Oregon governor leads by example

Governor Kate Brown of the US state of Oregon is often referred to as "the most progressive Democrat in office" in the country. She recently led a business delegation to South Korea and Japan to talk about trade. In both countries, she took the time to hold a women's forum to discuss leadership, to which I was invited. I wanted to find out why she wants to meet with women in particular and what she aims to achieve. This is what the 38th governor of Oregon shared with NHK World.

Ebara: You are currently one of nine women serving as governors of US states. How do you think this impacts young women?

Gov. Brown: We say you can't be what you can't see. And I think it's really important for girls and young women to see women in important leadership roles because they can dream. And they know they can make it happen. I have girls come up to me from all around the state, say they are inspired by my work and they want to be in public service.

Ebara: You assumed your post in 2015 and have been pushing for gender equality and diversity. What would you say has been your biggest achievement so far?

Gov. Brown: I am probably most proud of literally changing the face of our judiciary. Out of seven justices of the Oregon Supreme Court, only two were women. But now we have a majority of women (5 women, 2 men). I've worked really hard to increase the number of African-American, Latina and Asian-American judges, too, because I think it's important that our judicial branch reflect the growing changes in the faces of Oregon.

Governor Brown has signed legislation such as the Pay Equity Law, which prohibits salary discrimination based on gender or color, and executive orders strengthening the protection of LGBTQ rights. But she says change doesn't come overnight.

Gov. Brown: I have the experience as a young woman and young woman lawyer of getting paid less than the male lawyer in the office next to me. And it doesn't feel good and it's not right. I believe very strongly that people, women, should be paid equitably. Change takes a lot of effort. And it feels sometimes very incremental. But it's worth it. I assumed by this time in America, 50 percent of our members of Congress would be women. We are not there yet.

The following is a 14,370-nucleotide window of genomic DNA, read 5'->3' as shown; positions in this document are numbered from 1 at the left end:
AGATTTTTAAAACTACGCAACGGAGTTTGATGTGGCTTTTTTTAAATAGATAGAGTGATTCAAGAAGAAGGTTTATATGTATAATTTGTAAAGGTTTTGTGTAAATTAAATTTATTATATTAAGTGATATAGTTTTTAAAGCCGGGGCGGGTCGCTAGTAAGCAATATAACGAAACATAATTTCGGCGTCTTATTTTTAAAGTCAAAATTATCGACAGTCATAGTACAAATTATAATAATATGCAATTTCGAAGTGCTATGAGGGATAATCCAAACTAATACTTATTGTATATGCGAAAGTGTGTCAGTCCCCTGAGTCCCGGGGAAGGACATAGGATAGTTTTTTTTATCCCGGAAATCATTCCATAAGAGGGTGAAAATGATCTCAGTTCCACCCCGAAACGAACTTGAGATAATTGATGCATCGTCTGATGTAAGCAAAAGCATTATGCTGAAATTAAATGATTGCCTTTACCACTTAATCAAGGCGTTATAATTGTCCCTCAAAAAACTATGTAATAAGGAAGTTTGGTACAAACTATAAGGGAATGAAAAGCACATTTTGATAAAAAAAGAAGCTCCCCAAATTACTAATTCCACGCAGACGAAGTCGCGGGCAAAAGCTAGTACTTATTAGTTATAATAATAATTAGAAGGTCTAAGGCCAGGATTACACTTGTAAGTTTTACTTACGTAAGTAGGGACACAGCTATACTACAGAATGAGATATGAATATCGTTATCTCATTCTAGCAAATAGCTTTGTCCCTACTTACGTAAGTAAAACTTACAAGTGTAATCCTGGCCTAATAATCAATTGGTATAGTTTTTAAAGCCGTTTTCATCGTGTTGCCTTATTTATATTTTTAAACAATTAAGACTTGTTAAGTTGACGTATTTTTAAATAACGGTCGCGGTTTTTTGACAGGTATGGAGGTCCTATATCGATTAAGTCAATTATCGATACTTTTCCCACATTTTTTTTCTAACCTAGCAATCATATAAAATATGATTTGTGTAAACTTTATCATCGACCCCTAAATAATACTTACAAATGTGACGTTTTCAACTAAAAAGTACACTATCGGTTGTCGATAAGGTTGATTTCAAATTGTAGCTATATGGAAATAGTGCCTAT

Ebara: President Donald Trump signed an executive order enabling state and local governments to refuse refugee resettlement. You quickly responded on Twitter, saying Oregon is a sanctuary and welcomes refugees.

Gov. Brown: I have to be very upfront with people. Oregon has a horribly racist past. Not just with Chinese Americans, African Americans, but Japanese Americans. But what is so important is that we learn from the past and that we ensure our future is welcoming and inclusive. We are richer by virtue of people coming in from all over the world bringing their talents and expertise.

Brown is the first openly bisexual person to be elected state governor. She says she sometimes faces backlash and has received many threats. But she relies on support from her husband and family to go on.

Gov. Brown: I am pushing us forward in a way that will ensure a more just and equitable society. And that means change, and change is uncomfortable for people. But it's definitely worth it to be able to see that progress in your lifetime.

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